Post-postmodern didacticism : the theater of moral instruction in David Foster Wallace's Infinite jest
Neely, Mark, 1971-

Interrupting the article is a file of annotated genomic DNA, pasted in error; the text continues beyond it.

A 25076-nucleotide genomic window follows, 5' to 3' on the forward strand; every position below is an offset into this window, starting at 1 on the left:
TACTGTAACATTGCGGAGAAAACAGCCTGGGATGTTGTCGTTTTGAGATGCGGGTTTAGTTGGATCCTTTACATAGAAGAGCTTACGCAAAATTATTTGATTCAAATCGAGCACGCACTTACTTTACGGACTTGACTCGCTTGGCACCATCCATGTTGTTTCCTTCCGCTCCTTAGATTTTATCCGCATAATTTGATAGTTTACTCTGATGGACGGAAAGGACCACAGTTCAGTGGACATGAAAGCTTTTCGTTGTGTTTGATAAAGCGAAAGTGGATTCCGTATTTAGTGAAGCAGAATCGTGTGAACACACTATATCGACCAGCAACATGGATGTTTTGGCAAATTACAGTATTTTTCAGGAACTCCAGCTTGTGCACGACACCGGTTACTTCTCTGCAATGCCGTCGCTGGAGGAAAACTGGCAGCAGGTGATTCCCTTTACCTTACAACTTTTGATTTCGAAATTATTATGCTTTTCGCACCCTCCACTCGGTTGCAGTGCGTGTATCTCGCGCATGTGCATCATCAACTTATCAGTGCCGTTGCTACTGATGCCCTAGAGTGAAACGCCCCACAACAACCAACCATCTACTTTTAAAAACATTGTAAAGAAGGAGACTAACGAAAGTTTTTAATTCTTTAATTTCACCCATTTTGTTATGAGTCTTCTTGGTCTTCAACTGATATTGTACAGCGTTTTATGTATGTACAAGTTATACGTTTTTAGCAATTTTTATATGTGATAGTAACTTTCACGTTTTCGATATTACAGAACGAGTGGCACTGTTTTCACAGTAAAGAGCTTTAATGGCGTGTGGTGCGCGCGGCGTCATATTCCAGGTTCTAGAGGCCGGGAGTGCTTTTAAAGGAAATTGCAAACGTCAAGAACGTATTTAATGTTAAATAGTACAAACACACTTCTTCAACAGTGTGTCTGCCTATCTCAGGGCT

David Foster Wallace’s demanding book Infinite Jest (1996) uses its information-heavy structure to unsettle the reader with repeated constructions of separation and return. Endnotes, meta-commentaries, non-linear plot chronologies, and extended gaps between narrative threads work to separate the reader from the primary thrust of the plot, presenting the reader with a choice to return to the original narrative whenever they are equipped. Once the reader’s sense of linearity is disrupted, Wallace’s repeated use of separation and return encourages the reader to actively participate in the construction of meaning out of an abundance of data. The first section of this article summarizes the history of “moralizing” in 20th century fiction, where innovators such as Vladimir Nabokov, John Barth, and Thomas Pynchon challenged conventional views on the social function of the novel and raised important questions about the “authority” of the author. Late postmodernist (or “post-postmodernist”) authors such as Jonathan Franzen, Haruki Murakami, and David Foster Wallace re- re-imagined postmodernist experimentations by employing more sophisticated narrative styles to point a reader towards recognizing his or her own moral responsibility to the world. The second section of the article examines the moral imperatives and structural guideposts presented within Infinite Jest and seeks to explicate the book’s moral center. The article compares Wallace’s neo-didactic style to the artistic theories of “epic theatre” and “the Distancing effect” developed by the German playwright Bertolt Brecht. Influenced by the modes of Brecht and others before him, Wallace’s central instruction is that the only way to safely escape the self through the act of dedication is to dedicate oneself to something that can mutually reciprocate and redeem the devotion. This understanding of mutuality in Infinite Jest represents a new definition of a postmodern novel, one that demands participation and synthesis from the reader if it is to succeed as morally instructive.